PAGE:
Amtrak Cascades is the name given to inter-city rail service between Vancouver BC and Eugene Oregon. It is run by Amtrak with funding from the State of Washington and Oregon. Currently there are four daily round trips between Seattle and Portland, two between Portland and Eugene, but only one between Vancouver and Seattle. The current round trip between Seattle and Vancouver is geared towards people coming from Seattle, as it leaves Seattle in the early morning and returns in the late evening. For a number of years the Washington State Department of Transportation (WSDOT) has been planning a second train that would leave Vancouver in the morning and return in the evening. This train would have the added benefit of providing through service to Portland and connections to other Amtrak trains for destinations further east and south.
Since September 1999 there has been daily service between Bellingham and Seattle. This is the train that was planned to be extended to Vancouver. Before that could happen, a siding had to be built in Delta (Colebrook), BC. For the first time since the cancellation of BC Rail passenger services, the BC government announced that it would invest in inter-city, passenger rail. The BC Ministry of Transportation and Infrastructure announced on March 1, 2007 that it would contribute up to $4.5 million to the siding project, jointly funded with the BNSF railway and Amtrak for a total project cost of $7 million. The BC government boasted that the second train would inject $13.9 million into BC’s economy. The siding was completed in April 2008 and WSDOT announced that the second train could be running by the summer of 2008.
A year later and there is no second train. Why? Through an Freedom of Information request to the Canadian federal government, Transport Action has learned some disturbing facts.
Amtrak submitted a request to provide clearance services in June 2008 for a start date of August 2008. They received approval for clearance services from the US Customs and Border Patrol. Their Canadian counterparts were not so quick in replying and when they did, the Canadian Border Services Agency (CBSA) wanted $ 1,500 per day or $547,500 per year to serve this train. When the first train started operating in 1994 there was no charge as Canada did not have to subsidise this service. Apparently the CBSA’s Rail/Mail/Sail customs offices are only open from 8:30 a.m. to 4:30 p.m. and could not serve the 11:40 p.m. arrival of the second train. CBSA calls this a new facility and wants to be reimbursed. Nowhere else is an additional plane or bus or car called a new facility, but a train appears to be a different matter. Needless to say Amtrak refuses to pay.
Washington State has studied the impact of the existing train. American passengers coming to Canada spend money on hotels, meals transportation, and goods and services. Based on this analysis, the second train is expected to generate US$18 million in visitor expenditures per year, which means about US$765,000 GST revenue in for the Federal Government. The Federal Government profits, even if we assume the dollar at par.
Why is the Canadian Government being so obstinate in requiring extra fees? It seems they want to set a precedent. Soon no doubt everybody will have to pay a fee to cross into Canada. If it works for trains, why not charge for planes, buses, cruise ships and passenger cars?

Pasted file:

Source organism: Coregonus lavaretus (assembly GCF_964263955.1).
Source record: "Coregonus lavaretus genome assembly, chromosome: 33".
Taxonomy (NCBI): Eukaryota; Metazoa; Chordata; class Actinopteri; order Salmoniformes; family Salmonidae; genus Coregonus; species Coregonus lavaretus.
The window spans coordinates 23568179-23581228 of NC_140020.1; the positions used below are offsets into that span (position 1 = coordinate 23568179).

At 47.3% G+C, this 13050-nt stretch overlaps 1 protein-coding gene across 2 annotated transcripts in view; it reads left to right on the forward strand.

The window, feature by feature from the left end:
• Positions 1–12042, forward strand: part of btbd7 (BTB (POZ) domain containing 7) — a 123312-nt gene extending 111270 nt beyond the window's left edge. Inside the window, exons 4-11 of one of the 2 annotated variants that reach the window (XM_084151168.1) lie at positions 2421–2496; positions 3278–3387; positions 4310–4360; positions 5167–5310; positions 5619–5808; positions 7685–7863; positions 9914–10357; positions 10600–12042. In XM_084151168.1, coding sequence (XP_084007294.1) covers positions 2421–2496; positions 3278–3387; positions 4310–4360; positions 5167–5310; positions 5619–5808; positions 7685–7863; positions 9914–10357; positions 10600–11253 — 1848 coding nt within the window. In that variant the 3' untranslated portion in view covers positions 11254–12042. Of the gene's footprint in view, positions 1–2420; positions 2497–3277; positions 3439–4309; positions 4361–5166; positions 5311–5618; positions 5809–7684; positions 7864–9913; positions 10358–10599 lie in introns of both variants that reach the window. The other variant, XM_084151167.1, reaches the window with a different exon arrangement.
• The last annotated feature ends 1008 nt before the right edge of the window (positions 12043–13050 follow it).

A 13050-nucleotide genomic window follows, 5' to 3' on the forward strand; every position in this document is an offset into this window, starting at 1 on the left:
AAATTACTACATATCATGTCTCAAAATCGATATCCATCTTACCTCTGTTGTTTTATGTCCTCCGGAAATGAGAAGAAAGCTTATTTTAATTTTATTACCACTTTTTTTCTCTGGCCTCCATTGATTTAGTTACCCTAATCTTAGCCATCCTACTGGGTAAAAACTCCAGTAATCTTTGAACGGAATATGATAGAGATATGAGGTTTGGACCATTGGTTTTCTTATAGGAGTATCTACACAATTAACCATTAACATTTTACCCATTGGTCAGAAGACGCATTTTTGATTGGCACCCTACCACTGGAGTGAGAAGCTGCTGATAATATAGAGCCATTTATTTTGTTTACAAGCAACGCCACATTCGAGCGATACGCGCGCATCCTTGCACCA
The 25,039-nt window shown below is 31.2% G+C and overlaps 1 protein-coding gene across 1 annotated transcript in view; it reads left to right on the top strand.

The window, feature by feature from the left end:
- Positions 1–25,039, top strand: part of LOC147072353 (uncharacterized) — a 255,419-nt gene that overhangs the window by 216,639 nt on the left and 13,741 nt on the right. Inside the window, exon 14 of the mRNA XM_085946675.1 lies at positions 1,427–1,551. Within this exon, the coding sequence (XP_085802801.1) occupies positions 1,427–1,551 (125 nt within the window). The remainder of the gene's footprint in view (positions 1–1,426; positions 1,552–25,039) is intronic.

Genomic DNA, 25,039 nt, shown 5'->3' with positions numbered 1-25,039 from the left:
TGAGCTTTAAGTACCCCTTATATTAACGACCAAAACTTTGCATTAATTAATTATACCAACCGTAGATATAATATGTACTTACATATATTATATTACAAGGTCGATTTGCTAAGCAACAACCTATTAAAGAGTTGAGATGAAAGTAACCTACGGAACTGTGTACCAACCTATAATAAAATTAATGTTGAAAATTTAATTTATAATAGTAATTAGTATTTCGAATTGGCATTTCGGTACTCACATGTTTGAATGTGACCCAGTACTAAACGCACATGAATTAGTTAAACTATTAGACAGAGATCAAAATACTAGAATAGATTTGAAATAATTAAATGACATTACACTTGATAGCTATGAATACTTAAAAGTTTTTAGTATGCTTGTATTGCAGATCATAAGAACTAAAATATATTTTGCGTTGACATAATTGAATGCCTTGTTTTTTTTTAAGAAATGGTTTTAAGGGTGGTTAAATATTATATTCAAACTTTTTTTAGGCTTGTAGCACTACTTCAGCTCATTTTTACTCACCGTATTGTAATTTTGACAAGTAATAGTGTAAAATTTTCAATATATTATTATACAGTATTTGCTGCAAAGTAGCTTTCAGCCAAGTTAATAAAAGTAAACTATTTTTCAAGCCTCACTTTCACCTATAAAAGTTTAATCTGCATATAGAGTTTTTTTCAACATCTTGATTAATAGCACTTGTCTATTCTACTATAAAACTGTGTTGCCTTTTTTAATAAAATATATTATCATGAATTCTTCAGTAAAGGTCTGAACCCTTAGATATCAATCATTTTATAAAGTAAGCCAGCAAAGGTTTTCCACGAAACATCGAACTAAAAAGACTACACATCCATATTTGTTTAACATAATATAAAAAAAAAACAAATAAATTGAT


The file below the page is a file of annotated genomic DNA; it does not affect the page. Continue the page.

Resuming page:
There are other options for processing rail passengers from the US late at night. The rail border crossing is very close to the Peach Arch highway crossing. The CSBA post there is staffed, 24 hours a day, 7 days a week. CBSA could run a van with officers to Blaine, board the train, process passengers and get off at White Rock. Any inadmissible passengers could be promptly returned to the US.
Additionally, there are rumours that CSBA wants to have all passengers on all trains entering Canada get off and have passport and luggage inspection at the border. It was easier to cross the Iron curtain during the Cold War.
On April 11th the Vancouver Sun reported that there was a tentative agreement to provide funding for the second train. However, this funding would only enable the train to run a few weeks prior to, during and for an indefinite period after the Winter Olympics. There is no plan for long term funding that would enable the second train to start running this summer. The CBSA is adamant that it be compensated for providing clearance services. WSDOT would like to begin operating the train this summer in order to market the service and build up ridership. Letters to the Federal Ministers of Public Safety and Transportation have gone unanswered.
The long range plan for Amtrak Cascades service produced by WSDOT and available on their website shows a total of four round trips between Vancouver and Seattle by 2023, along with a reduction of the four hour travel time to two and a half hours. This would make the trip very competitive with car and even air travel between the two cities. To achieve this level of service would require substantial improvements between Pacific Central Station and the border, such as replacement of the Fraser River rail bridge and improvements to track, new sidings, and signals. So far, the federal and provincial governments have shown little interest in passenger rail in British Columbia. The federal government has announced new funding for VIA rail, but the bulk of the funding will go to improvements in the Quebec – Windsor corridor. The third largest city in Canada has VIA service only three times per week. Perhaps, VIA should work with Amtrak to jointly operate Cascades service as they do for the Toronto – New York train.
Serious consideration should go to providing inspection services on board the trains as is done in other countries. This would make the service faster as passengers wouldn’t have to wait in line at Pacific Central station after getting off the train. It would also allow the train to make to stop in White Rock and Surrey. Pacific Central in Vancouver is not convenient for people from south of the Fraser River, so this would increase ridership. What about a station right at the border with a park and ride lot and a local bus loop? This might be more efficient for the CBSA by being close to the busy Peace Arch automobile crossing.